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British records for Gourley, Hodgkinson at World Indoor Tour Final in Birmingham: RRW

Neil Gourley and Keely Hodgkinson both broke British records on Saturday (25) at the 2023 World Indoor Tour Final. Check out our full report!

David Monti

Keely Hodgkinson wins the 800m at the Birmingham Diamond League
Keely Hodgkinson take the win in the 800m at the Birmingham Diamond League. Photo by: Diamond League AG

By David Monti, @d9monti
(c) 2023 Race Results Weekly, all rights reserved
NOTE: This story was written remotely –Ed.


BIRMINGHAM — It was a particularly good day today for Neil Gourley (Under Armour) and Keely Hodgkinson (Nike) at Utilita Arena Birmingham.

The two British athletes not only won their individual events in the 2023 World Indoor Tour Final, but also set British indoor records for 1500m and 800m, respectively, and clinched the overall World Indoor Tour points titles in their disciplines.

As a result, they will receive award payments of USD 10,000 and have earned a bye into the 2024 World Athletics Indoor Championships in Glasgow. – Read more: Results from the 2023 Birmingham World Indoor Tour Final

Gourley’s victory today was a mild upset. His 1500m race was set up as a British indoor record attempt for 2021 Olympic 1500m bronze medalist Josh Kerr (Brooks Beasts TC) who, indeed, did make an honest attempt at breaking his own mark of 3:32.86 set in Boston almost exactly a year ago. 

Pacemaker Erik Sowinski took the field through 800m in 1:53.53 with Kerr, Gourley, Adel Mechaal of Spain (New Balance), and Andrew Coscoran of Ireland (New Balance) following closely.  Kerr was comfortable leading at that point and still focused on the record.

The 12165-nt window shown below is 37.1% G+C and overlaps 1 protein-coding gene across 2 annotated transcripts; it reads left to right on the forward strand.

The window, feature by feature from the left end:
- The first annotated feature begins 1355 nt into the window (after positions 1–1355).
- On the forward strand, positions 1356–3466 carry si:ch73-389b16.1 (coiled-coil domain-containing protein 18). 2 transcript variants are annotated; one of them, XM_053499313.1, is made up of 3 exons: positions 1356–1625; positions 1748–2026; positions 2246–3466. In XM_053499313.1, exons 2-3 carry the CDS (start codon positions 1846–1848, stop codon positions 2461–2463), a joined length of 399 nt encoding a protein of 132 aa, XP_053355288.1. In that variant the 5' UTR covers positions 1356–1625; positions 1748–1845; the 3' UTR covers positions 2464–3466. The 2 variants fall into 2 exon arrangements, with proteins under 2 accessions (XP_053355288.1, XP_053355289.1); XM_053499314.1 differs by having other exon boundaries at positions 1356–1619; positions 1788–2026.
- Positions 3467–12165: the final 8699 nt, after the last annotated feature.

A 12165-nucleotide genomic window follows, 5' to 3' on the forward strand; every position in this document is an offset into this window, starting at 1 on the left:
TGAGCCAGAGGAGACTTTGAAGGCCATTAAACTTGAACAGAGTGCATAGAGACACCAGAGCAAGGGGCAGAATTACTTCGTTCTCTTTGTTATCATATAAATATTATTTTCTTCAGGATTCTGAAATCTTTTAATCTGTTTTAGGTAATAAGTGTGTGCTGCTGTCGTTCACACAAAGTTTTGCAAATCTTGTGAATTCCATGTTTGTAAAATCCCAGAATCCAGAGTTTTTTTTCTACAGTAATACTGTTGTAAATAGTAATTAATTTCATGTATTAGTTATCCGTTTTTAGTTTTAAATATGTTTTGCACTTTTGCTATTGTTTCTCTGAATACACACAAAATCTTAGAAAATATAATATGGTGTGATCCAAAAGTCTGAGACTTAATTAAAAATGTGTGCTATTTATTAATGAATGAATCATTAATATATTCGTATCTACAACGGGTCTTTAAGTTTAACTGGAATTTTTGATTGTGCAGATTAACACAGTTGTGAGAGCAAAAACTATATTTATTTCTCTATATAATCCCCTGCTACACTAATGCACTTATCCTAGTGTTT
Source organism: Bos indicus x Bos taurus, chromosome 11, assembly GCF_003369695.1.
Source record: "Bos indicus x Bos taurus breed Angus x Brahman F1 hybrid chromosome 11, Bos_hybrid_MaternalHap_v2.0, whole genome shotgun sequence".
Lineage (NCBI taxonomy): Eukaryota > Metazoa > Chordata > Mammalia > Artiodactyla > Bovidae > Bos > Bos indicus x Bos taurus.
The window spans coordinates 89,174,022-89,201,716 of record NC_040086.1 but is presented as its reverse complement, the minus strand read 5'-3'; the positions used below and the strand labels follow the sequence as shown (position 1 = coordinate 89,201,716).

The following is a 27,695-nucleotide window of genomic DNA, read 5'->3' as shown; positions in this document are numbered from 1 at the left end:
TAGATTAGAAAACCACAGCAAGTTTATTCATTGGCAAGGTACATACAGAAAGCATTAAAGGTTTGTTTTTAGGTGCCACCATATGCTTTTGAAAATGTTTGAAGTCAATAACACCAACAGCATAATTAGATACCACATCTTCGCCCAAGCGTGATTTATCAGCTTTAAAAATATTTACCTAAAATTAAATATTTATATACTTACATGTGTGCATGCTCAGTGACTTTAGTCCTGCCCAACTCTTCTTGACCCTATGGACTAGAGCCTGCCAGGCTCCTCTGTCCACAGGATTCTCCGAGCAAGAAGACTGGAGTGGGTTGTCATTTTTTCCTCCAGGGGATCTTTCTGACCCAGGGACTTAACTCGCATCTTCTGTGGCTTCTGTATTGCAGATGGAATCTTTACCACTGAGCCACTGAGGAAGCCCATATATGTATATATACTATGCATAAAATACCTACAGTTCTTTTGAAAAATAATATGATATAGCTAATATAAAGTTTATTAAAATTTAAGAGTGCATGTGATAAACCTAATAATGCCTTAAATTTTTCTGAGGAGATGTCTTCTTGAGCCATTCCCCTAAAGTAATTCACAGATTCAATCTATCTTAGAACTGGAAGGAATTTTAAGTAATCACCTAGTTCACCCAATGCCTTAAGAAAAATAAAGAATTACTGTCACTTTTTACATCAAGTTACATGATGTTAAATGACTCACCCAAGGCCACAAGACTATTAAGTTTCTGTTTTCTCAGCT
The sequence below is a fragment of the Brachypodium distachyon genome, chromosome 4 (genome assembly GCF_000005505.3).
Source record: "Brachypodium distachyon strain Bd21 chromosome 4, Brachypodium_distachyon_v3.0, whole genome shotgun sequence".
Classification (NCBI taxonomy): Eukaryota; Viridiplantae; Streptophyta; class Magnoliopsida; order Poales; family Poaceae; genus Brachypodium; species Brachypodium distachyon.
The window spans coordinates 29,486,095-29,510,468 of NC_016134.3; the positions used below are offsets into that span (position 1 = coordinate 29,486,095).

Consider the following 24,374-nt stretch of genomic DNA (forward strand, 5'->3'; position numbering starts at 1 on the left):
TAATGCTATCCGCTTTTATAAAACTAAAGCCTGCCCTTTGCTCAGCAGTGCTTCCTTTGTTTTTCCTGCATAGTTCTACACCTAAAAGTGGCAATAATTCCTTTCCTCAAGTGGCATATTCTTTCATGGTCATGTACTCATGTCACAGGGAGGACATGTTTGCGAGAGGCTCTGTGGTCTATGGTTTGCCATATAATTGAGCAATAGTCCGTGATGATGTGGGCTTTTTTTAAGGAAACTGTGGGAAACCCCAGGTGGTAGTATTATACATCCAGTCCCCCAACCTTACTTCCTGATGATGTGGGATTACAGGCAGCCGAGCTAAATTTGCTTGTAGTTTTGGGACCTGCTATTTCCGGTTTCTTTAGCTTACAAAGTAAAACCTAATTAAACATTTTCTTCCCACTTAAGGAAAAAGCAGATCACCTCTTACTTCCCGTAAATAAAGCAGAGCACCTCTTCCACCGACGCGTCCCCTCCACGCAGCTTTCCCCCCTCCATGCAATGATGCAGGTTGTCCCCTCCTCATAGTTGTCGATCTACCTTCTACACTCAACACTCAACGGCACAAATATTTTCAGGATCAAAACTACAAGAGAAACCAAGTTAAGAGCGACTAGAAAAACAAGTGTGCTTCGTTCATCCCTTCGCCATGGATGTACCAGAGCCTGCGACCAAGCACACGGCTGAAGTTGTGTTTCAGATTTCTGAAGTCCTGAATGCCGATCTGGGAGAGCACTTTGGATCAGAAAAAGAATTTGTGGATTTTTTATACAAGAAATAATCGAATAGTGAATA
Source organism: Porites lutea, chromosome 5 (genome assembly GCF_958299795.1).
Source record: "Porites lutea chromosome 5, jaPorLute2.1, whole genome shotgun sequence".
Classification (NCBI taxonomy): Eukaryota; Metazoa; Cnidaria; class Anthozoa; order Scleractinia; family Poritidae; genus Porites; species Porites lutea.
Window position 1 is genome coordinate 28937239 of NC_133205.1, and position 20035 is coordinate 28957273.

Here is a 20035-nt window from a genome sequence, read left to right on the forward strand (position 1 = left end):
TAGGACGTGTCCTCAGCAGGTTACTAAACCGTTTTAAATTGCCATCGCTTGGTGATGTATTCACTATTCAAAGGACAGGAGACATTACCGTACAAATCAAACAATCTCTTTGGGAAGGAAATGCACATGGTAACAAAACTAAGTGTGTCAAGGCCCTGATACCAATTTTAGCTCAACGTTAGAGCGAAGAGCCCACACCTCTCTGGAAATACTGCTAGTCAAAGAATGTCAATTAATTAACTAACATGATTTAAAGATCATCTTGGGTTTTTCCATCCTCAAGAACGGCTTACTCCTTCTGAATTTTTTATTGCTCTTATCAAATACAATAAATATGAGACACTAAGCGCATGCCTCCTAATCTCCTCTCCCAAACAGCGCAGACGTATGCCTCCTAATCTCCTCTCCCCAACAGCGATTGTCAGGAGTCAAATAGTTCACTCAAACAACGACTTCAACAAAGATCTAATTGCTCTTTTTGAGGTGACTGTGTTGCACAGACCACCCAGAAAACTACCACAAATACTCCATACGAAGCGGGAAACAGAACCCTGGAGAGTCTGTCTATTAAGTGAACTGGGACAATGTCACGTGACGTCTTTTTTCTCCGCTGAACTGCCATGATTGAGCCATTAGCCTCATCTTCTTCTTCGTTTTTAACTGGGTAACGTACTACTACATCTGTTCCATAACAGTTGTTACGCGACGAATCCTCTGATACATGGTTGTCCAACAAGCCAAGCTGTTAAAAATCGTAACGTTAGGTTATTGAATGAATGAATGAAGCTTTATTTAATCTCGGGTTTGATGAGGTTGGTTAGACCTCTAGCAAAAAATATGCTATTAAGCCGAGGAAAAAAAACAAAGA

“I really enjoy racing that way,” Kerr told Athletics Weekly.  “If I had felt good being further back I would have been annoyed that I wasn’t at the front.”

Sowinski made it to 1000 meters in about 2:20 before stepping aside, leaving Kerr at the front with Gourley, Mechaal and Coscoran still close behind.  Kerr continued to lead at the bell, but on the final time down the backstretch he started to labor and Gourley passed him with authority. 

From that point, it was Gourley against the clock.  He broke the tape in 3:32.48 about half a second inside of Kerr’s record.

“That race was something else,” an elated Gourley told British Athletics.  “I knew it was going to be quick, it was a case of hanging on and using my pace in the last 150m, and thankfully I managed to do that.”

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Mechaal sprinted hard to get second and was rewarded with a Spanish indoor record of 3:33.28.  Coscoran got third in a personal best 3:33.49, and Luke McCann of Ireland (On Running) also got past Kerr to take fourth in a career best 3:34.76.  Kerr, who ended up fifth in 3:34.93, was satisfied with his race.

“I just didn’t have that last 200 in me, and that’s OK,” Kerr said.  “It’s February for me.  I’m not doing European Indoors so it’s all geared towards outdoors.  We’ll find that gear, but right now 3:34 is where I’m at.”